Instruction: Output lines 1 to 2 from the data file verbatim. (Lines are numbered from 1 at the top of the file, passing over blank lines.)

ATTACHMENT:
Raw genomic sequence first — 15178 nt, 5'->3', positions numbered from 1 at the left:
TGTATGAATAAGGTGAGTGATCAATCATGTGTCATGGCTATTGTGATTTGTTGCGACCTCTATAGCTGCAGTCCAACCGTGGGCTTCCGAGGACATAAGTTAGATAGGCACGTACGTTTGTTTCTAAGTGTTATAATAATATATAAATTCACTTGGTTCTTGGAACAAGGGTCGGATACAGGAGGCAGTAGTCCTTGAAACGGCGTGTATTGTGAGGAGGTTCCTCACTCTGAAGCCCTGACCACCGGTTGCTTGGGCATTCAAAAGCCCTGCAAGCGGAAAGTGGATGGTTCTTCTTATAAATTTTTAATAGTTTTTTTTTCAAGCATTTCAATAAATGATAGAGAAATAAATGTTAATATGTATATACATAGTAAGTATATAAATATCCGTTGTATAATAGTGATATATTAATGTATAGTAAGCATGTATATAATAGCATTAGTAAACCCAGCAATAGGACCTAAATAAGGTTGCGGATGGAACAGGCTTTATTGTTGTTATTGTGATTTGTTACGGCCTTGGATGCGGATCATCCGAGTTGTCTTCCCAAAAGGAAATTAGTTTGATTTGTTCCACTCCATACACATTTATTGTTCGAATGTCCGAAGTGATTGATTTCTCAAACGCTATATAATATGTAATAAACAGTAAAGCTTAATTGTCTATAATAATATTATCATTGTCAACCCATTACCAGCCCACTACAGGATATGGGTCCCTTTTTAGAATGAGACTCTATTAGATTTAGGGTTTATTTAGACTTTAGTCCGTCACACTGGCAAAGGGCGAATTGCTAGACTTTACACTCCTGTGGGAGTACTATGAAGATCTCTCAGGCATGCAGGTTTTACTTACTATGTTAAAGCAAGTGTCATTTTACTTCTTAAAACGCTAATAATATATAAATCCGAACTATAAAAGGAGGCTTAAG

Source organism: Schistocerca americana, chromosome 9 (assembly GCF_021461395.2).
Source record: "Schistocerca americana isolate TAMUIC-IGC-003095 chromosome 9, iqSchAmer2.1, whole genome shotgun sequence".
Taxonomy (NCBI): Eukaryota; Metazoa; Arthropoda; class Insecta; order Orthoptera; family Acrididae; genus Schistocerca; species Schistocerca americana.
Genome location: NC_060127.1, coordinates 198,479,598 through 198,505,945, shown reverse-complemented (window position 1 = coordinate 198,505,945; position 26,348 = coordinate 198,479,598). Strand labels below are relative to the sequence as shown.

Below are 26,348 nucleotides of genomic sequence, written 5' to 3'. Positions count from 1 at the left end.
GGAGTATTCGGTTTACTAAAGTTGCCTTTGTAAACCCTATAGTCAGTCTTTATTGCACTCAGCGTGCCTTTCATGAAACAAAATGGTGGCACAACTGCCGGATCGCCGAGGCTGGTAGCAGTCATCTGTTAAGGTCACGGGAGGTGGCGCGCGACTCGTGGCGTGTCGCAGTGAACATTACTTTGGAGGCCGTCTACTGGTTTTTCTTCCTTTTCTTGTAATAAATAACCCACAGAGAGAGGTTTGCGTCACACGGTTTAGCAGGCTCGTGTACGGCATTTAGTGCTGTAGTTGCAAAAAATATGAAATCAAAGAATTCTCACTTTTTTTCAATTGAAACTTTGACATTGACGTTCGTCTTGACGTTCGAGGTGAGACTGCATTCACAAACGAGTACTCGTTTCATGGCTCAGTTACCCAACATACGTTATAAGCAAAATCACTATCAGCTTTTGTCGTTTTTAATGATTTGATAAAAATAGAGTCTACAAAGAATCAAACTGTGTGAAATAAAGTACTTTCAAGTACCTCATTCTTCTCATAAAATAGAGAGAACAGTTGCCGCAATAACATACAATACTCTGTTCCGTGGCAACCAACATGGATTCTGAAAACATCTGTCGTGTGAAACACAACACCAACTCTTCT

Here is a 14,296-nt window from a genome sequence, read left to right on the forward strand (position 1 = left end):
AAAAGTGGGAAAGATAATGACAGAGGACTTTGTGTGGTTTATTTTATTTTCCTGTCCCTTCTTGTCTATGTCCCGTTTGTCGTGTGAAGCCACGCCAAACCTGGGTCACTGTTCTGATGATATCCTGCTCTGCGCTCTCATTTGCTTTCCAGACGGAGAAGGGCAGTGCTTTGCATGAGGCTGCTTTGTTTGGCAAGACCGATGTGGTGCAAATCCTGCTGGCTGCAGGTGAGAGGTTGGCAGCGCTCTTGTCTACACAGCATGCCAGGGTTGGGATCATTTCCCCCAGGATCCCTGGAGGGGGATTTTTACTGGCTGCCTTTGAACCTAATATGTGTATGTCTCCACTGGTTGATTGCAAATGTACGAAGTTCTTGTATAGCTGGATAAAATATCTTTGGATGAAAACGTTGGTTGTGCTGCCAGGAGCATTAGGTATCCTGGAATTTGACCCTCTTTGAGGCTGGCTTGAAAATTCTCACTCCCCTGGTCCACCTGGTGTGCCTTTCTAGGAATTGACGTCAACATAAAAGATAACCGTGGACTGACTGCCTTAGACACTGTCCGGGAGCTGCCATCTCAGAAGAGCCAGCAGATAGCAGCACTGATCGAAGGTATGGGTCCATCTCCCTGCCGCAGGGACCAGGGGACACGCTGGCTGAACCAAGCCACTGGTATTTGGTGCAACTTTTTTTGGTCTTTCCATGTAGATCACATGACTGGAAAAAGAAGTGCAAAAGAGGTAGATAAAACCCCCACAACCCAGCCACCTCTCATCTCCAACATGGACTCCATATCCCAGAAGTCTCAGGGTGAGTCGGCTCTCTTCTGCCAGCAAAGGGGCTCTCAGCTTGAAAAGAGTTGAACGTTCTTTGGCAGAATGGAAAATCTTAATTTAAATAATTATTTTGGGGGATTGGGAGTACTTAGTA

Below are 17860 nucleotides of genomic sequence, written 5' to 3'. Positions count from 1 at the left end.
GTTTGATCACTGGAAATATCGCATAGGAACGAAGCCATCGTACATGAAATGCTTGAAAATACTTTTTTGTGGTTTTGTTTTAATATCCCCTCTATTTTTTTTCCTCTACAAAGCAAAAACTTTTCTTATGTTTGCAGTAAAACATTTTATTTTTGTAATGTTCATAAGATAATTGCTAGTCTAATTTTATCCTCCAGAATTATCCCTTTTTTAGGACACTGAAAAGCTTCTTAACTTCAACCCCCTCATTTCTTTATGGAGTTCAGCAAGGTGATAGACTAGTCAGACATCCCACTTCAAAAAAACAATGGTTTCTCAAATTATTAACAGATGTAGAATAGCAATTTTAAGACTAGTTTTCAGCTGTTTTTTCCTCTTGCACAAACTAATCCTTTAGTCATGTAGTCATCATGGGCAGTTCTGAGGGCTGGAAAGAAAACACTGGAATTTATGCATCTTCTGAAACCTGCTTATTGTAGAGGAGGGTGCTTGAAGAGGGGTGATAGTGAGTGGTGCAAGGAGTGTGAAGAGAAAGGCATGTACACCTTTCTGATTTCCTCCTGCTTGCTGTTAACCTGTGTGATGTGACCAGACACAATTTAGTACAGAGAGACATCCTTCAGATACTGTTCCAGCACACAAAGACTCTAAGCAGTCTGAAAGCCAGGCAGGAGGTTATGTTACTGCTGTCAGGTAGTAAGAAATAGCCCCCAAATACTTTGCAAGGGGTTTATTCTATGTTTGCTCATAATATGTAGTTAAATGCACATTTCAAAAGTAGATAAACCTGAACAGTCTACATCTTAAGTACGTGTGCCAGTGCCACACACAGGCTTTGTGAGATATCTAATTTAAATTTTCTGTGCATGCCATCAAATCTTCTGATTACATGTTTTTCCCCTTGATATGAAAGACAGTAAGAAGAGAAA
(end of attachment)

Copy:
Raw genomic sequence first — 15178 nt, 5'->3', positions numbered from 1 at the left:
TGTATGAATAAGGTGAGTGATCAATCATGTGTCATGGCTATTGTGATTTGTTGCGACCTCTATAGCTGCAGTCCAACCGTGGGCTTCCGAGGACATAAGTTAGATAGGCACGTACGTTTGTTTCTAAGTGTTATAATAATATATAAATTCACTTGGTTCTTGGAACAAGGGTCGGATACAGGAGGCAGTAGTCCTTGAAACGGCGTGTATTGTGAGGAGGTTCCTCACTCTGAAGCCCTGACCACCGGTTGCTTGGGCATTCAAAAGCCCTGCAAGCGGAAAGTGGATGGTTCTTCTTATAAATTTTTAATAGTTTTTTTTTCAAGCATTTCAATAAATGATAGAGAAATAAATGTTAATATGTATATACATAGTAAGTATATAAATATCCGTTGTATAATAGTGATATATTAATGTATAGTAAGCATGTATATAATAGCATTAGTAAACCCAGCAATAGGACCTAAATAAGGTTGCGGATGGAACAGGCTTTATTGTTGTTATTGTGATTTGTTACGGCCTTGGATGCGGATCATCCGAGTTGTCTTCCCAAAAGGAAATTAGTTTGATTTGTTCCACTCCATACACATTTATTGTTCGAATGTCCGAAGTGATTGATTTCTCAAACGCTATATAATATGTAATAAACAGTAAAGCTTAATTGTCTATAATAATATTATCATTGTCAACCCATTACCAGCCCACTACAGGATATGGGTCCCTTTTTAGAATGAGACTCTATTAGATTTAGGGTTTATTTAGACTTTAGTCCGTCACACTGGCAAAGGGCGAATTGCTAGACTTTACACTCCTGTGGGAGTACTATGAAGATCTCTCAGGCATGCAGGTTTTACTTACTATGTTAAAGCAAGTGTCATTTTACTTCTTAAAACGCTAATAATATATAAATCCGAACTATAAAAGGAGGCTTAAG